THE BLOG
12/21/2013 04:57 EST | Updated 02/19/2014 05:59 EST

A Northern Gateway to Conflict

The National Energy Board (NEB) released its report on the Enbridge Northern Gateway pipeline proposal December 19, finding that plans for building the pipeline are sufficient for its approval. The report states, "We have concluded that the project would be in the public interest. We find that the project's potential benefits for Canada and Canadians outweigh the potential burdens and risks." The NEB did have a few conditions - 209 of them in fact - but assuming they are all met by Enbridge, the pipeline project is good to go according to the NEB.

But this does not mark the end of the process. It is merely a first step in what is shaping up to be an extremely adversarial process driven by environmental extremists. A group called ForestEthics, which claims to have organized the largest act of civil disobedience in Canada "in the history of the pipeline fight," has pledged that regardless of public opinion, regardless of the fact that Canada stands to benefit from energy production in Alberta, Northern Gateway will "never be completed."

Ben West, who campaigns against the oil sands for ForestEthics, frames the issue as one of the federal government overriding the will of the province of British Columbia and pledges that the "many thousands" in the anti-oil sand social movement will never relent on the pipeline. Other environmental groups such as 350.org, the Suzuki Foundation, and Greenpeace will no doubt join them in the ongoing campaign against Northern Gateway. In an e-mail sent the day of the decision, the Suzuki Foundation encouraged its followers to send notes to support First Nations bands that oppose construction of the pipeline.

This is a deeply troubling situation for several reasons. First, it overturns an expectation that has prevailed throughout Canada's history, which is that people can engage in lawful commerce without threats of intimidation, violent protests, political sabotage and slander or disinformation campaigns. The expectation that one will be allowed to engage in legal commerce is vital to our economy because investments are made in businesses on that expectation. Without the expectation that one will be able to engage in lawful commerce, business investments become higher in risk, and ultimately become more scarce, to the detriment of a healthy economy. Indeed, the Fraser Institute's annual Global Petroleum Survey consistently finds that perceptions of unfairness in a jurisdiction's legal system are a significant deterrent to investment in petroleum exploration and development.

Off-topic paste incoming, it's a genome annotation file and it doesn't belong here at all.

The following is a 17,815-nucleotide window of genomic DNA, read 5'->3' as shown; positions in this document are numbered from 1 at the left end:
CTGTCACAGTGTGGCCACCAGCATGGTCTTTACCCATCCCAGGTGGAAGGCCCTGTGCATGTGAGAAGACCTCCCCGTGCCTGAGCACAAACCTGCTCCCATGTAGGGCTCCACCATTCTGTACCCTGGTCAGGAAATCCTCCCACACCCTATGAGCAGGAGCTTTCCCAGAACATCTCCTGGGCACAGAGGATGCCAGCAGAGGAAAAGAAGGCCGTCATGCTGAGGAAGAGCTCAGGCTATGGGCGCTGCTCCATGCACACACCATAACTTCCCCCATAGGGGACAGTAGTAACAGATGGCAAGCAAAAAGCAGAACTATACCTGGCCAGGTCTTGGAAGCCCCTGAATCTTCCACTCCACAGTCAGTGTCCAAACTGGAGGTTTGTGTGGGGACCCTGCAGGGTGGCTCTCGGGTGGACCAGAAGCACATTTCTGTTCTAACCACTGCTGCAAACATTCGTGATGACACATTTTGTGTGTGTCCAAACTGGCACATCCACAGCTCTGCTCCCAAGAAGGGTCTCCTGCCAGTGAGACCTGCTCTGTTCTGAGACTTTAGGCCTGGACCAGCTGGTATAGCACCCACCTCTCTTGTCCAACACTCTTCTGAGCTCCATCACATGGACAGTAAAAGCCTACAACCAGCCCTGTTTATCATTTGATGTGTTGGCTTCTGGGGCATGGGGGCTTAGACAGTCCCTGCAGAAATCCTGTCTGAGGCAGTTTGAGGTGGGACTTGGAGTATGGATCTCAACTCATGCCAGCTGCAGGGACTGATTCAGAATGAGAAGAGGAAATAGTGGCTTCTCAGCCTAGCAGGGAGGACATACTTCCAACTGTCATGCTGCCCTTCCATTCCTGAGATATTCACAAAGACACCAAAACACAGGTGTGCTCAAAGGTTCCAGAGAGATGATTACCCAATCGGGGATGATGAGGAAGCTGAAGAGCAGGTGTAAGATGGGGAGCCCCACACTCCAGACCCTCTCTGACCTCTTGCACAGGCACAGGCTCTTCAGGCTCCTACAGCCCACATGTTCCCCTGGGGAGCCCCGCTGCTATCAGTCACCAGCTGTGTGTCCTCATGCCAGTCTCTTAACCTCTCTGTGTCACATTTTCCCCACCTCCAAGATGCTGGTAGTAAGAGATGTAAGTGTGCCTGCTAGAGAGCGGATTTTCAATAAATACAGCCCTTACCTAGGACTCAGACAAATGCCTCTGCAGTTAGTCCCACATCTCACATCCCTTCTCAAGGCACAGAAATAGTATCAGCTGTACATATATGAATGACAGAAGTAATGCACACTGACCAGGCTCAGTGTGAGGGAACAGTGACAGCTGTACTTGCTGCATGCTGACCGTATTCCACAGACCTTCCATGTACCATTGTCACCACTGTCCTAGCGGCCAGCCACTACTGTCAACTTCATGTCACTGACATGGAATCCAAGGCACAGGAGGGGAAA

Enbridge is a big company and can defend itself. But one has to assume that they've spent many millions in the process of applying to build the Northern Gateway pipeline and they would not have done so without the expectation that if they followed the laws of the land, they would be allowed to build the pipeline. It's just common sense to expect companies to avoid proposing any controversial projects that might be completely legal but still die a political death.

The situation is troubling for another reason, which is that ForestEthics, and other pipeline-protest groups, are actively working to undermine a duly-established process and fairly-arrived at outcomes, that can then be implemented (or not) depending on the recommendations received. The consultation and comment process undertaken by the NEB cost over $500-million to complete and took four years. If activist groups can negate the outcomes of such consultation and public comment processes, why would anyone expend the effort to do them?

The federal government has six months to decide on the pipeline. Prime Minister Stephen Harper faces an ugly situation regardless of how the federal government acts on the Northern Gateway or other energy transportation infrastructure. He is literally in a "damned if you do, damned if you don't" situation. If he lets the pipeline proceed he will infuriate a swath of Canadians. If he turns the project down, he'll infuriate a different swath of Canadians, mostly in his home province, but across Canada as well.

But despite the political risk, there is one thing the federal government might wish to consider with regard to the message it would send by failing to uphold Enbridge's right to conduct lawful business in Canada, as approved by the National Energy Board, after extensive consultation and public involvement. A failure to allow the pipeline will essentially send the message that Canada's political process is nearly as dysfunctional of that of the U.S., and Canada can no longer deliver on critical energy infrastructure. That's not a happy message for the holiday season.

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